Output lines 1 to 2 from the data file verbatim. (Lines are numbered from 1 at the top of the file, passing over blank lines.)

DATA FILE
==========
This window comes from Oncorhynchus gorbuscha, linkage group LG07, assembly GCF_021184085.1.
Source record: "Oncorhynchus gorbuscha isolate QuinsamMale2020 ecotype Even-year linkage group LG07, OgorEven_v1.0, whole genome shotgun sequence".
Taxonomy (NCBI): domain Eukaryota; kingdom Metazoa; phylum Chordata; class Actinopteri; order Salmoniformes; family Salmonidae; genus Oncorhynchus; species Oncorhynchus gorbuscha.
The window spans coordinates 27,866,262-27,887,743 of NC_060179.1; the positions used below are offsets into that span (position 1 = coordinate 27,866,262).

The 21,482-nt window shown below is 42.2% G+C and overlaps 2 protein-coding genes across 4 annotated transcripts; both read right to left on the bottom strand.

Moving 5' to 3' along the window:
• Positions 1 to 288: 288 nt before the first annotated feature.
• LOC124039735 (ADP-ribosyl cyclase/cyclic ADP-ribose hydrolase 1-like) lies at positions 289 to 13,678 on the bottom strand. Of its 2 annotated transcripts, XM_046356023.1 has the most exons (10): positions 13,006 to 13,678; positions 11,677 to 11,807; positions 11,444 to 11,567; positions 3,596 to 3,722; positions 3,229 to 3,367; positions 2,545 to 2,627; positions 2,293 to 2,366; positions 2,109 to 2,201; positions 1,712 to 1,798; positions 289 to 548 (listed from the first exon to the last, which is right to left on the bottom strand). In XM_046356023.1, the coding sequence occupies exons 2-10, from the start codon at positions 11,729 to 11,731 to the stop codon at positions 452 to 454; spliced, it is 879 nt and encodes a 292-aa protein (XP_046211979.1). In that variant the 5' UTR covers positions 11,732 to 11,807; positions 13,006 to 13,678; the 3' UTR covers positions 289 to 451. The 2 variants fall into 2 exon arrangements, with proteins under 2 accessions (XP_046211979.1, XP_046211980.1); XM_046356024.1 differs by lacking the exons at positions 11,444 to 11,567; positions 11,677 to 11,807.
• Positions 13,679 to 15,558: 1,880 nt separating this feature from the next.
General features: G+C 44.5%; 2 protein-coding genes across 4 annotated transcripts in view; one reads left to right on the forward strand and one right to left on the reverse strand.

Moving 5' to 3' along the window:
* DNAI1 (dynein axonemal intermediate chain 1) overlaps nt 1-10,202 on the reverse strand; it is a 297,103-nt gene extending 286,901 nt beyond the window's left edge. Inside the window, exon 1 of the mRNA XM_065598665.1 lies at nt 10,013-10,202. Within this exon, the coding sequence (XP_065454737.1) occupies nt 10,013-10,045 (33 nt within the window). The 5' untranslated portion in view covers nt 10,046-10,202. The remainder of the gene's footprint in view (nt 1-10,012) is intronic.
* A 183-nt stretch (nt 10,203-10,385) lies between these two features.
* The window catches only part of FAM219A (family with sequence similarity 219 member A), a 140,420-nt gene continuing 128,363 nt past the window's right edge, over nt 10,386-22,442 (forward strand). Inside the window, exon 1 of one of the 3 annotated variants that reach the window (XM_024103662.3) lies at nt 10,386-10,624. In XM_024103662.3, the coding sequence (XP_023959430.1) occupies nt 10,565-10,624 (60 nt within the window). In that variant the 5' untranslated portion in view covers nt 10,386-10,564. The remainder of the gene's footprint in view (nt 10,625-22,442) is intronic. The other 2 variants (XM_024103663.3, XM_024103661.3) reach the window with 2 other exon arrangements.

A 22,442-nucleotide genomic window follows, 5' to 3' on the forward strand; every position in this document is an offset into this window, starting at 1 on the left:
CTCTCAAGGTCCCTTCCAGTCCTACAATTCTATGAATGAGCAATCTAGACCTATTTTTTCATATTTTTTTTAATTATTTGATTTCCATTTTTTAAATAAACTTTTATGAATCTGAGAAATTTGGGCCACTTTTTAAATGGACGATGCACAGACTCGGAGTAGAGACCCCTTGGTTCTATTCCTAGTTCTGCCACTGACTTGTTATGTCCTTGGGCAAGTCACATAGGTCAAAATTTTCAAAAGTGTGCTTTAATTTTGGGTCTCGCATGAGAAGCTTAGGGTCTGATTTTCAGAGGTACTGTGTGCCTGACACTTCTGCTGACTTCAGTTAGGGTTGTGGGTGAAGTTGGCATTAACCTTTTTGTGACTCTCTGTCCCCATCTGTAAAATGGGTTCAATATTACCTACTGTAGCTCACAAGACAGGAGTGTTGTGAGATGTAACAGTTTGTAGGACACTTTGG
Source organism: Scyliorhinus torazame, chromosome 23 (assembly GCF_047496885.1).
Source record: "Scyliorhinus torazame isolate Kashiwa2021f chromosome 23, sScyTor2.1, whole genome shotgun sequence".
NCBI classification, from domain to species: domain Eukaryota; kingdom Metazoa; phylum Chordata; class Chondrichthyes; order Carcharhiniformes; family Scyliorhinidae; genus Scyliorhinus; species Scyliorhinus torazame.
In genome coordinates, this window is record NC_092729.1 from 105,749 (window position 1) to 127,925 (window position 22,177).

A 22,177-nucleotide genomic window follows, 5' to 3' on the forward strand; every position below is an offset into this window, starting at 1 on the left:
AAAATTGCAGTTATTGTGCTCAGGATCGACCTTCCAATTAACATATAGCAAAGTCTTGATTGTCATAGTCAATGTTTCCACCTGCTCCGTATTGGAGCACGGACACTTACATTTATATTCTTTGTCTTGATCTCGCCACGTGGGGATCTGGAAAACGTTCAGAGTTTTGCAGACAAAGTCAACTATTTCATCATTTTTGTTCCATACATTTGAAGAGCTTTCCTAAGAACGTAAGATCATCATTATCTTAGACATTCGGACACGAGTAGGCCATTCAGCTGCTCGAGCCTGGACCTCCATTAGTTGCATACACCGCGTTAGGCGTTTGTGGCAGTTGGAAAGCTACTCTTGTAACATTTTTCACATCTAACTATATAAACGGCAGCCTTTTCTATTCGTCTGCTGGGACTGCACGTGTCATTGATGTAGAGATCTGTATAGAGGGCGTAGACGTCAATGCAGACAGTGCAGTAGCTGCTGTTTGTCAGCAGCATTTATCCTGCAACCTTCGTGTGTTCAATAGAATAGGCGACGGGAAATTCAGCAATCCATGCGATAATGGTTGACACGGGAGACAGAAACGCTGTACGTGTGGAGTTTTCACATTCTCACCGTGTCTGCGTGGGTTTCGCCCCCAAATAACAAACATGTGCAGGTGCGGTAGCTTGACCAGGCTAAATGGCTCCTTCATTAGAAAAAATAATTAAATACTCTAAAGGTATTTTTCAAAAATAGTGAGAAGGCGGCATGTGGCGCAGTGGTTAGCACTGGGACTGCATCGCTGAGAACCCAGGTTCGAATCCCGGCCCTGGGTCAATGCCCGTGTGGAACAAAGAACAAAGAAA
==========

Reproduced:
This window comes from Oncorhynchus gorbuscha, linkage group LG07, assembly GCF_021184085.1.
Source record: "Oncorhynchus gorbuscha isolate QuinsamMale2020 ecotype Even-year linkage group LG07, OgorEven_v1.0, whole genome shotgun sequence".